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Introduction to Movable Scale and Chord Shapes for Guitar

Updated on November 8, 2015

Pentatonic and Blues Scales

This graphic shows the basic box positions of pentatonic and blues scales. With these you can improvise in any key.
This graphic shows the basic box positions of pentatonic and blues scales. With these you can improvise in any key. | Source

Why are movable shapes are important on guitar?

Guitarists have a huge advantage over keyboard players in that the fretboard is intensely visual and that it can be seen as a series of movable shapes. Whereas a pianist has to learn a different finger configuration for every key and every chord a guitar player with a little knowledge can get away with just a few finger patterns starting in different places. The problem is learning which shapes are key, relating them to each other and learning the basic theory to make them a reality. In this lesson I want to introduce a few very basic movable shapes with a guide how to use them to the best advantage.

Basic Improvising Patterns

Playing in the box - a larger image of the intro picture for you to work with.
Playing in the box - a larger image of the intro picture for you to work with. | Source

Working with the Pentatonic and Blues Shapes above

  • The first thing I want you to notice is how very similar these are. Ignore the numbers and letter for a moment and just focus on the four shapes. Play them starting at the fifth fret which is comfortable for most people. What do you notice?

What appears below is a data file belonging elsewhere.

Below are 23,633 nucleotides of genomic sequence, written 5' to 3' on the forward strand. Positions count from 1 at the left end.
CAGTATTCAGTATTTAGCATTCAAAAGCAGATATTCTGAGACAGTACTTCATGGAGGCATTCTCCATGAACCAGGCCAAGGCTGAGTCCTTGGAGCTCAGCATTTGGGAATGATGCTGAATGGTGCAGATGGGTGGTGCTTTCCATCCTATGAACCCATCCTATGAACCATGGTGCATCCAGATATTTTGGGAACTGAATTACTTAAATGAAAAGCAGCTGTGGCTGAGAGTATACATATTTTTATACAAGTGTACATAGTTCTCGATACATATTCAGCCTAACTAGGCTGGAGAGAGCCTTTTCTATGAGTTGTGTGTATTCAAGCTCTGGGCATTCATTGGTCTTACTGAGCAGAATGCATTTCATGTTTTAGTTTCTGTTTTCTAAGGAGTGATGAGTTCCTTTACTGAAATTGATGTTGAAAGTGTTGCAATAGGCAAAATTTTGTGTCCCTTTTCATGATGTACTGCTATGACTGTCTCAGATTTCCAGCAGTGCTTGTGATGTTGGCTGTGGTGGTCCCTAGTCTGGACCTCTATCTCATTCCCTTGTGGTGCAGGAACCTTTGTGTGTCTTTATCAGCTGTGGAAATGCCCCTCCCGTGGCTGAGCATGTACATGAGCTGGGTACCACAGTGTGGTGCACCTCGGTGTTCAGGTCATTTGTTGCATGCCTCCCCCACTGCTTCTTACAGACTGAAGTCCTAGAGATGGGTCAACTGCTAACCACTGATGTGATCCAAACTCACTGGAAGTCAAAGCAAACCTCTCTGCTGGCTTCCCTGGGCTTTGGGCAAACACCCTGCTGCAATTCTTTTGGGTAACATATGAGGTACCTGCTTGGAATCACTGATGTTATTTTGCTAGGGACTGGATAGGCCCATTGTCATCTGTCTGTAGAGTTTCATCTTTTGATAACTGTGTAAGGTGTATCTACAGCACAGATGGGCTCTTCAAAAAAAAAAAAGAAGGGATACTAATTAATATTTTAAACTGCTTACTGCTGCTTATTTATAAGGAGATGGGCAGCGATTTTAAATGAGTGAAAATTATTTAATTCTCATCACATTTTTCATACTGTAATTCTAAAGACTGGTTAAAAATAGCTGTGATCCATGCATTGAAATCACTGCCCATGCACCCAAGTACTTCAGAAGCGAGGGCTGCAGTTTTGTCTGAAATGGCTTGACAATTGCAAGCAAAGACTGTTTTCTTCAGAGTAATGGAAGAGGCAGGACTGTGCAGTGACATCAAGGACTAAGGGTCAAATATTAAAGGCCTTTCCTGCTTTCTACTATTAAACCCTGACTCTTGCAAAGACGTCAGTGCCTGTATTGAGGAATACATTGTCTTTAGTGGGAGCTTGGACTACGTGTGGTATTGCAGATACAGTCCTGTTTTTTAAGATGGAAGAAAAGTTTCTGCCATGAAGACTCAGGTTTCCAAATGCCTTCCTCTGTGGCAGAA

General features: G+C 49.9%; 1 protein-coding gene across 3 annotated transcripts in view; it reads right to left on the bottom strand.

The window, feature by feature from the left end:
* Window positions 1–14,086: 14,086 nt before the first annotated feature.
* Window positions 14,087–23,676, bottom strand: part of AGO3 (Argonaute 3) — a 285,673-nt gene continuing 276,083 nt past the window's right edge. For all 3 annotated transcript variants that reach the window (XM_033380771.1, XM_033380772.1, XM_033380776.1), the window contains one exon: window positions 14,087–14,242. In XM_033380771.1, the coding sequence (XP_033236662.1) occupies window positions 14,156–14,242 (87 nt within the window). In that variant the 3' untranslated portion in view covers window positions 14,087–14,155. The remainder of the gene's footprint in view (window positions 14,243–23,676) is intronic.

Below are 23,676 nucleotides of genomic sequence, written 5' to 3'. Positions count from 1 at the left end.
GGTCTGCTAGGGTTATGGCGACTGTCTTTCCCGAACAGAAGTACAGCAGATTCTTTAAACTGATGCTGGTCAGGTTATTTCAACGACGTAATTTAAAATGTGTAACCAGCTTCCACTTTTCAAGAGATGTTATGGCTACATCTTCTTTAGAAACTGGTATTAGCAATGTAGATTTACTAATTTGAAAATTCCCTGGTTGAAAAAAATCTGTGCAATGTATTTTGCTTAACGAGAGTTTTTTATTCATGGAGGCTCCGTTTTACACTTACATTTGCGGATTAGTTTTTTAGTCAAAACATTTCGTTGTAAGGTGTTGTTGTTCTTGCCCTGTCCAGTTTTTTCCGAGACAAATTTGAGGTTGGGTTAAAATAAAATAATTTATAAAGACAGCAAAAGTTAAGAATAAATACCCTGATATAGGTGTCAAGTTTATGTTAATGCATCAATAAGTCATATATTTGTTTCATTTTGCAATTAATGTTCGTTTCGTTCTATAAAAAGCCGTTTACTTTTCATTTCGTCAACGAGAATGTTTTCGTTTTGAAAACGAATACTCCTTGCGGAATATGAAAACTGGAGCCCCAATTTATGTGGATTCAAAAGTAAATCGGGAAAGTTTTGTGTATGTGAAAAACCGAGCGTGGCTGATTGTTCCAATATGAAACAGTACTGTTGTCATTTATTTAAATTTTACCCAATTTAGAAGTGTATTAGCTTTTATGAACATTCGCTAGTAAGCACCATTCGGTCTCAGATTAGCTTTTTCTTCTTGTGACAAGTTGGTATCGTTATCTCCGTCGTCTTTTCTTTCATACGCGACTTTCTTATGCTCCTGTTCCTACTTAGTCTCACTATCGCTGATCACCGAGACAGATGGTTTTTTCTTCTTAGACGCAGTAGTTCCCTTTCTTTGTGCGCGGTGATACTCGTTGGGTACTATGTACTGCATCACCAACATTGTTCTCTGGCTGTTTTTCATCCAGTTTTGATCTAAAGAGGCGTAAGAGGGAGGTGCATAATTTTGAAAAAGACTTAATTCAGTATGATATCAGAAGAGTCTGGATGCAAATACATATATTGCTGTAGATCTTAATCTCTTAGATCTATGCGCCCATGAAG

• They are almost identical aren't they, but here we have four different scale types. Those shapes will serve you well in lots of different types of music. The two major shapes have a more country vibe and emphasizing the different anchor notes gives a bright and poppy feel. The two minor shapes have a more rocky vibe.
  • You can expand on this by extending those scales along the fretboard and being familiar with those patterns over the entire fretboard will make you an excellent improviser in most rock, blues and jazz formats.
  • You need to know one more thing. The bass notes (roots of the scale) let you know what key you are playing in. This is very important to sound right with the chords. For instance the C blues scale will work with C minor, but not C major. For C major you need a shape based on the A blues scale, but starting on C.


Movable Pentatonic Positions

These five positions can be  used all over the fretboard but you need to know where the root is... Check your anchor notes and note names.
These five positions can be used all over the fretboard but you need to know where the root is... Check your anchor notes and note names. | Source

Using the five positions on the pentatonic scale

This chart shows minor pentatonic positions with the root marked in blue. What this means, if you know your note names, is that you can work out where to play any position of the pentatonic for any minor key. (To play in major keys you need to use what we call the relative minor and change the anchor notes. More to follow later on that!) I have included a chart of the note names on string six and one for string 5 which will be useful to you when deciding where to play each position. The first and last shapes (positions 1 and 5 of the pentatonic scale) go well with the root 6 note name chart. Postions 3 and 4 of the scale fit nicely with the notes on string 5.

Notes on String Six (Bass)

Here is a chart showing you the note names on string 6. You need this to work with movable chords and scales that have their ROOT on string 6.
Here is a chart showing you the note names on string 6. You need this to work with movable chords and scales that have their ROOT on string 6. | Source

Notes on String Six - the Chart.

Feel free to print my chart out for personal use so you can have it available to check as you play with the scales and chords. It is a handy reference.


Note Names on String 5

The notes on string five will help you use a second shape to move across the strings instead of sliding along and wasting energy.
The notes on string five will help you use a second shape to move across the strings instead of sliding along and wasting energy. | Source

Chart of Note Names on String 5